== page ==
He is currently president of City People, the downtown neighborhood organization, and is on the board of the Central Business Improvement District. He is also still involved in his old neighborhood, through the nonprofit Fort Sanders Community Development Corporation. But if all of that makes him sound awfully Center-City-centric, Stair says he wants to see the same mix of residential and commercial revitalization spread to other parts of the city: North Central, Magnolia, the South waterfront. "Getting these under-utilized areas redeveloped in a way that brings a sense of pride like we have downtown is probably Knoxville's greatest challenge and greatest opportunity," he says.
He says those efforts are the city's best bet for long-term economic development, in attracting new employers and retaining the ones we have—and in encouraging local high school and college graduates to stay here, too. "This is where Knoxville can be competitive with other counties and areas outside the city," he says. "What do we offer? It's going to be neighborhoods with transportation options. It's going to be arts and culture. Diversity plays a huge role in this."
Needless to say, Stair sees himself as a logical force for that kind of change. He sees his youth and even his lack of political experience as positives, a way to bring a new generation into civic leadership. Of Owen's long resumé, he says, "He has a lot partisan political experience. I think that's not what we need in city government."
Then there's Cochran. Asked about the "writer and artist" description, he says, "I wrote a book about my college days and a road trip. I'm trying to get it published." He is also a collage artist. Other than that, he says, "I mostly just dabble in politics, help people who are campaigning." He ran for City Council once before, unsuccessfully, in 1999. But he is more optimistic about this year: He thinks Republican turnout for the 6th District state Senate race will help him, and he says he's well known among local GOP loyalists.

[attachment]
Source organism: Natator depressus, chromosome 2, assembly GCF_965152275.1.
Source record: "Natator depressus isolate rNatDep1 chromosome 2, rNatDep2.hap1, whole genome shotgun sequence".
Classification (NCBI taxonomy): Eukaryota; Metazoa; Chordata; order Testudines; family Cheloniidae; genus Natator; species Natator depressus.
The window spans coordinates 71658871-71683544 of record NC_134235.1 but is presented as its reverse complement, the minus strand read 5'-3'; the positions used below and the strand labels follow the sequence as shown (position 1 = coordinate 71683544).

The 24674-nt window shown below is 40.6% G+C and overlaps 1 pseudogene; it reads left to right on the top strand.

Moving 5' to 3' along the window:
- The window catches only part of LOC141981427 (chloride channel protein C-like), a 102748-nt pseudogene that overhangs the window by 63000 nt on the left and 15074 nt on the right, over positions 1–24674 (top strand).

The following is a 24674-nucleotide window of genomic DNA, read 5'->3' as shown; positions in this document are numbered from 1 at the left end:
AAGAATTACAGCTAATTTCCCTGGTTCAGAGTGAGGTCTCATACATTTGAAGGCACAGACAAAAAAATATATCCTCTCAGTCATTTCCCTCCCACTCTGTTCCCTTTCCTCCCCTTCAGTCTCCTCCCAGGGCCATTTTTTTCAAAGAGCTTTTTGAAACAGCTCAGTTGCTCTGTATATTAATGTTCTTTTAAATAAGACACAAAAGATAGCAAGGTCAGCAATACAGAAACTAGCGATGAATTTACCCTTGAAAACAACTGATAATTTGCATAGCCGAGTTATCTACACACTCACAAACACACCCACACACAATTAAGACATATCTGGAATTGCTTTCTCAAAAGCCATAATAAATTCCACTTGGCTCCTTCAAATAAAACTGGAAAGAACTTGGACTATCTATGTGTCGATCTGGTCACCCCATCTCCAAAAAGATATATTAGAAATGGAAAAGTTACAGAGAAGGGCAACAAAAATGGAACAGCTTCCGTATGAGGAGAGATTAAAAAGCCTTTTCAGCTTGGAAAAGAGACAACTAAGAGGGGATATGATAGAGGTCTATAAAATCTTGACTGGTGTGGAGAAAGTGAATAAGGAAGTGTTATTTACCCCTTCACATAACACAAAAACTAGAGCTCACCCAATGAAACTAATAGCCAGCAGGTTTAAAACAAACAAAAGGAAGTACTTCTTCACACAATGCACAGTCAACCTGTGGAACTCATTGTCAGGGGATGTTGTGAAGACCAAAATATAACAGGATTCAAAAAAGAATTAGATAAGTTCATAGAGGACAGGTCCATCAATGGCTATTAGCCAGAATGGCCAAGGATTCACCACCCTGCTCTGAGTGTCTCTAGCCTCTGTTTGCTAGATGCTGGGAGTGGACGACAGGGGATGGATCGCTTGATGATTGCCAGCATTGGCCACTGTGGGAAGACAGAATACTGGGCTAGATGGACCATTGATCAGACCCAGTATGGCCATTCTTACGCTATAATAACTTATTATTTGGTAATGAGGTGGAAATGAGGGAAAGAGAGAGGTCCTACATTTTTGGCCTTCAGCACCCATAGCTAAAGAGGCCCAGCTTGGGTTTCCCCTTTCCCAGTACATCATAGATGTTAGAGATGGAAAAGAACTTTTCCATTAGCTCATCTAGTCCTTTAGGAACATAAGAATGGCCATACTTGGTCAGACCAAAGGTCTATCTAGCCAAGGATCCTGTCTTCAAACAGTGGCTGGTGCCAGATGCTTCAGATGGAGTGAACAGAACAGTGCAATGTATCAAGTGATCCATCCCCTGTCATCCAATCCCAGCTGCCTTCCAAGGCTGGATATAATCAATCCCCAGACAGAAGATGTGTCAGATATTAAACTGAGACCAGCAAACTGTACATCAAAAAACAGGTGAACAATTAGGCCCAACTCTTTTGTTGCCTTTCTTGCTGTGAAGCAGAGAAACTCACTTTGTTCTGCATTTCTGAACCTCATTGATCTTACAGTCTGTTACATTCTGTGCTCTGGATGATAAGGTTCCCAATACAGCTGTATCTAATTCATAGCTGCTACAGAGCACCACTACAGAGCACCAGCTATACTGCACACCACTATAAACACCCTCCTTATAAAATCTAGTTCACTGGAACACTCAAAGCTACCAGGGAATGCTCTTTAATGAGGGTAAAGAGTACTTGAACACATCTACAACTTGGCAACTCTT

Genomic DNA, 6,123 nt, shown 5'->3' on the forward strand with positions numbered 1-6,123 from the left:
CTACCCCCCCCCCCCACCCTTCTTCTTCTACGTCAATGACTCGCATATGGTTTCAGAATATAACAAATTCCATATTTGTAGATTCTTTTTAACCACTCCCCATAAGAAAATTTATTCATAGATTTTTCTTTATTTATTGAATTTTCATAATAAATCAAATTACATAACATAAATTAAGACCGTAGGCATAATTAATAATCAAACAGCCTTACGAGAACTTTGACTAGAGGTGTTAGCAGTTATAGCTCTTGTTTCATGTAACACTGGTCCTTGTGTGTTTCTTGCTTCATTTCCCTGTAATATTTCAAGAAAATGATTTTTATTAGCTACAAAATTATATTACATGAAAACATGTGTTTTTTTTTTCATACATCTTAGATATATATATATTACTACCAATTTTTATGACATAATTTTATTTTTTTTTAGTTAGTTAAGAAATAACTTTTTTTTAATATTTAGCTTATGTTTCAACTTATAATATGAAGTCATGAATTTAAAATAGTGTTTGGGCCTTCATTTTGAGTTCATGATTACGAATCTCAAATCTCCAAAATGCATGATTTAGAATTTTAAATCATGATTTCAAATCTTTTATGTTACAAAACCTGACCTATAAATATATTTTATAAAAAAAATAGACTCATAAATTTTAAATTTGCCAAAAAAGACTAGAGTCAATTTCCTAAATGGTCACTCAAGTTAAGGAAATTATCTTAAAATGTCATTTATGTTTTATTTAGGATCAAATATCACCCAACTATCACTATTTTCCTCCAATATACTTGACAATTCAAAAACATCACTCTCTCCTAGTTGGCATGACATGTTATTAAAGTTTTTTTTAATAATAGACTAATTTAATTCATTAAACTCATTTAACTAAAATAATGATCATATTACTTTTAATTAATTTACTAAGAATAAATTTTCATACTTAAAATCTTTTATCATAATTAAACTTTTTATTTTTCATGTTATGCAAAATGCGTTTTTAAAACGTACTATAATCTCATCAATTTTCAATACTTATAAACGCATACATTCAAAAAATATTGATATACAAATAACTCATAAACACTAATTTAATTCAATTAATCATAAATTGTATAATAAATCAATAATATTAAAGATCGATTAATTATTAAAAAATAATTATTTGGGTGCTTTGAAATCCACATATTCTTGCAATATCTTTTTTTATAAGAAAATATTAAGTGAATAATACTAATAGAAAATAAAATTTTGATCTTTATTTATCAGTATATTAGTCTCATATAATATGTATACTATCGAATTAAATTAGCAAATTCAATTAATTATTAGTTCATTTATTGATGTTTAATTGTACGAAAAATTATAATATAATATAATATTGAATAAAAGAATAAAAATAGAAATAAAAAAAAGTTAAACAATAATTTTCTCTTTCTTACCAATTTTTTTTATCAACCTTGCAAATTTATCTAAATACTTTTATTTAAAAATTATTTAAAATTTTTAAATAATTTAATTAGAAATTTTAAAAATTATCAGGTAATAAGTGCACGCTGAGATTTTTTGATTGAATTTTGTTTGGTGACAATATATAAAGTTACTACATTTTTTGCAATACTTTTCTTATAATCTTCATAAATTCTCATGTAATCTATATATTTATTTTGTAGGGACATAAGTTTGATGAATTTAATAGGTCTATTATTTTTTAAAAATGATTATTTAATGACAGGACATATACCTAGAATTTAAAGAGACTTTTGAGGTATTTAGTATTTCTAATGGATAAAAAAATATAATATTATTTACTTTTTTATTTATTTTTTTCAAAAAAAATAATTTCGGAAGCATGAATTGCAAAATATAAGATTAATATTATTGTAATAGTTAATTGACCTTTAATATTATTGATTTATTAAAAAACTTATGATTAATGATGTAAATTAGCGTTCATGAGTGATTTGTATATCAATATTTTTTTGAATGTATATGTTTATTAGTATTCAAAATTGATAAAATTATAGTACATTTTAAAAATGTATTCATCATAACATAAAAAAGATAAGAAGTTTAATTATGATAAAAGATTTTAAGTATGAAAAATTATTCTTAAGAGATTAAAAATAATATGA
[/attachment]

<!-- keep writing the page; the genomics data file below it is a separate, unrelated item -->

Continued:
As for issues, he is most concerned with the city's red-light cameras, which he calls "anathema to any motorists in the area." (He has not actually been ticketed himself.) He also thinks his degree in business administration from UT would be a valuable credential for a Council member. But he allows that so far, he has not been doing a lot of campaigning, other than some handshaking on Market Square.
There is not much more campaigning evidence on the fund-raising front. His June disclosure form showed only $44 on hand, and he missed last week's deadline to file his July report. But Stair and Owen both turned in theirs, showing the most competitive of all the Council races, at least on paper. Stair reported a lucrative July, raising $49,735 from a roster with a lot of establishment names on it but also a good deal of support from downtown and North and South Knoxville. He seems to be putting together a coalition of the traditional West Knox Republican base and whatever you might call the emerging urbanist/preservationist crowd.
Owen, for his part, reported $32,825 raised in the same period. The catch is that only $7,825 of that is in actual contributions. The other $25,000 is a loan Owen made to himself. But Owen also downplays the significance of Stair's obvious edge in fund-raising, saying, "He has to spend two or three times as much money as I do just to raise his name recognition."
Stair, for his part, is unapologetic about the leg up his deep-pocketed connections give him. "One thing I've learned really quickly is that politics is a team sport," he says. "You need your family, your friends, your co-workers, anyone you know on your side, helping you."
Cochran, meanwhile, dismisses Stair as "kind of a greenhorn." He adds, "I've been paying my dues to my party for over 20 years, and I've got my supporters. We're just waiting for the moment to strike."